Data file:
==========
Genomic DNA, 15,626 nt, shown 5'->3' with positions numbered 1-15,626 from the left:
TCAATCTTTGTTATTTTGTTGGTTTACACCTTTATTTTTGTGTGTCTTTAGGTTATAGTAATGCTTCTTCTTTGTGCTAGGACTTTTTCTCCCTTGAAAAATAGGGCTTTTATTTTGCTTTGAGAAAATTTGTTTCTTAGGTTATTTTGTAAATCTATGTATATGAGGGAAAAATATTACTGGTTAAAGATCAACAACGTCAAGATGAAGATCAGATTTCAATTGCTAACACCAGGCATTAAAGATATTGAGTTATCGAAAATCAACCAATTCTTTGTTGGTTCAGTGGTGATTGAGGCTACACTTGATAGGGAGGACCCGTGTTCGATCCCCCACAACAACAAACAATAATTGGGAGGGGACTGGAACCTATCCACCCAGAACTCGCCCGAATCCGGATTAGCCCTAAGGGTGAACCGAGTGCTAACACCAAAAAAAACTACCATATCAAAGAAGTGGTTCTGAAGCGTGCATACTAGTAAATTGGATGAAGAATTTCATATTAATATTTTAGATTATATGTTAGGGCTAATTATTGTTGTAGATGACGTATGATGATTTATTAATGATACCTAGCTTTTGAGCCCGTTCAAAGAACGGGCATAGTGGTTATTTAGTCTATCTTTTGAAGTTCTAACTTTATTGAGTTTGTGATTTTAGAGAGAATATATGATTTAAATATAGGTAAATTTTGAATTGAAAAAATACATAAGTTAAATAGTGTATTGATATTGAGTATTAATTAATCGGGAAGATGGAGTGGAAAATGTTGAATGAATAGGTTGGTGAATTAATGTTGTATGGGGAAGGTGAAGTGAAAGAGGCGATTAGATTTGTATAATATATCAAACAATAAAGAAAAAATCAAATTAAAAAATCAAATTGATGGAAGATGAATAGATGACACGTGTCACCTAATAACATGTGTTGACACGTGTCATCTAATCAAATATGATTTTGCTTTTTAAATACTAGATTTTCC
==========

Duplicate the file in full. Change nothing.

Genomic DNA, 15,626 nt, shown 5'->3' with positions numbered 1-15,626 from the left:
TCAATCTTTGTTATTTTGTTGGTTTACACCTTTATTTTTGTGTGTCTTTAGGTTATAGTAATGCTTCTTCTTTGTGCTAGGACTTTTTCTCCCTTGAAAAATAGGGCTTTTATTTTGCTTTGAGAAAATTTGTTTCTTAGGTTATTTTGTAAATCTATGTATATGAGGGAAAAATATTACTGGTTAAAGATCAACAACGTCAAGATGAAGATCAGATTTCAATTGCTAACACCAGGCATTAAAGATATTGAGTTATCGAAAATCAACCAATTCTTTGTTGGTTCAGTGGTGATTGAGGCTACACTTGATAGGGAGGACCCGTGTTCGATCCCCCACAACAACAAACAATAATTGGGAGGGGACTGGAACCTATCCACCCAGAACTCGCCCGAATCCGGATTAGCCCTAAGGGTGAACCGAGTGCTAACACCAAAAAAAACTACCATATCAAAGAAGTGGTTCTGAAGCGTGCATACTAGTAAATTGGATGAAGAATTTCATATTAATATTTTAGATTATATGTTAGGGCTAATTATTGTTGTAGATGACGTATGATGATTTATTAATGATACCTAGCTTTTGAGCCCGTTCAAAGAACGGGCATAGTGGTTATTTAGTCTATCTTTTGAAGTTCTAACTTTATTGAGTTTGTGATTTTAGAGAGAATATATGATTTAAATATAGGTAAATTTTGAATTGAAAAAATACATAAGTTAAATAGTGTATTGATATTGAGTATTAATTAATCGGGAAGATGGAGTGGAAAATGTTGAATGAATAGGTTGGTGAATTAATGTTGTATGGGGAAGGTGAAGTGAAAGAGGCGATTAGATTTGTATAATATATCAAACAATAAAGAAAAAATCAAATTAAAAAATCAAATTGATGGAAGATGAATAGATGACACGTGTCACCTAATAACATGTGTTGACACGTGTCATCTAATCAAATATGATTTTGCTTTTTAAATACTAGATTTTCC